• Mar 27 2012: Yes but I am just suggesting that, I know it is a difficult decision for the student, either people will respond with what Religion are you and learn something or S/He will be ostercized for stepping out of a thing that the School has been doing since it opened and what makes S/He so special. I do not agree with the person stepping out because of this but I also would give the student the option, not restrict them in any way. Make it there choice not the Church or State. I apologize if you misunderstood me and thought I was in aggreance with stepping out, No I am the opposite in that I would give the student the option and if S/He stepped out and there were any questions than I would give that person the opportunity to explain her reasoning and hope that the other students understand why and leave it at that. But that is my wish and maybe even a dream because there is always one in the crowd that points things out rather harshly and that does not help the issue.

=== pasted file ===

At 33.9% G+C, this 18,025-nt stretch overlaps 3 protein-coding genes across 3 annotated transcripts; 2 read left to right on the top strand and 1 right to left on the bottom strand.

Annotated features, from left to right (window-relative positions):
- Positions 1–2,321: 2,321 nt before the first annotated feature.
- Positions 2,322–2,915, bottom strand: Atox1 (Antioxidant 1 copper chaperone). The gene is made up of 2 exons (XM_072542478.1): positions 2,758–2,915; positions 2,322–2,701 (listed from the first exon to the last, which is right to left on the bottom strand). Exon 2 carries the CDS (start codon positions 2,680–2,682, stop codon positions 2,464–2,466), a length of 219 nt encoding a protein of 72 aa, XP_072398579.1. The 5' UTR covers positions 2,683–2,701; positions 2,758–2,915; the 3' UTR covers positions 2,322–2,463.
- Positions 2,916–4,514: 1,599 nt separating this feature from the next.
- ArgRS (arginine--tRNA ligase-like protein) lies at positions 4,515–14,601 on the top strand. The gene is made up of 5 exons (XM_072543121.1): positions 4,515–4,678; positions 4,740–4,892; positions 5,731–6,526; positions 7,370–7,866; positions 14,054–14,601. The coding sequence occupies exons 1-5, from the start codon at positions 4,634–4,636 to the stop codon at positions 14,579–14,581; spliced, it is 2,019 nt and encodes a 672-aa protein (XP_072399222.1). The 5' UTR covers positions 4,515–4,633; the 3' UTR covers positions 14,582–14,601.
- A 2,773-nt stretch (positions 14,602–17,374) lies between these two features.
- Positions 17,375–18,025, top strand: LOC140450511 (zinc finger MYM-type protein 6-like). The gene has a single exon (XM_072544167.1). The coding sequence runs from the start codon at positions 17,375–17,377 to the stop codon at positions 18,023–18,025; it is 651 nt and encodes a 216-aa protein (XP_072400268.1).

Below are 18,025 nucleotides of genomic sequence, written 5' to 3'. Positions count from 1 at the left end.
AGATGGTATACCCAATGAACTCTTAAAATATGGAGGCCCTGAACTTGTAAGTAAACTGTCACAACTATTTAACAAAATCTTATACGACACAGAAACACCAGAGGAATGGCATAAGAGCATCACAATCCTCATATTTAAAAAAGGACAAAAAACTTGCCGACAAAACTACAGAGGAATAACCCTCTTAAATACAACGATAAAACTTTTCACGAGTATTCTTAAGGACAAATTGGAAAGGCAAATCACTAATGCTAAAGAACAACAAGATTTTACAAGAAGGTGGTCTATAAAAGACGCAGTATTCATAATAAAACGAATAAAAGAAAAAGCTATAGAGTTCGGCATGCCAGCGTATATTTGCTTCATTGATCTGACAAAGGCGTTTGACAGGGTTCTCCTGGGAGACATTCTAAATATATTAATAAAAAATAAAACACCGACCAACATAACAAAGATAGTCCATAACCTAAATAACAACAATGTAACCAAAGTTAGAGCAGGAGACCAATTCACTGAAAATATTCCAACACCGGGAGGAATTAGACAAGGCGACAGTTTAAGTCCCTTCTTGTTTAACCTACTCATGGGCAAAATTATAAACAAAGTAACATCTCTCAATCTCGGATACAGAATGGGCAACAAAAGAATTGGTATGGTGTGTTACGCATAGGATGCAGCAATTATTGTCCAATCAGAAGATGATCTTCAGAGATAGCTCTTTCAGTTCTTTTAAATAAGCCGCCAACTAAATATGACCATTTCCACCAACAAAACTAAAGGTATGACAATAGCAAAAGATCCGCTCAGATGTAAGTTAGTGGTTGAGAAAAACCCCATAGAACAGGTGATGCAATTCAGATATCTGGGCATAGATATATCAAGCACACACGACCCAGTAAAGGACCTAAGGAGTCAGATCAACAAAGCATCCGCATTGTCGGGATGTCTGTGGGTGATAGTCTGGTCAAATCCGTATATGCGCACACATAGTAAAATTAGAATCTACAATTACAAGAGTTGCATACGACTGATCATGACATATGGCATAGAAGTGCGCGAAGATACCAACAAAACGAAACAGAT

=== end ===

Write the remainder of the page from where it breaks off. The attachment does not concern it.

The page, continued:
Thanks for the reply.
          Tom Nugent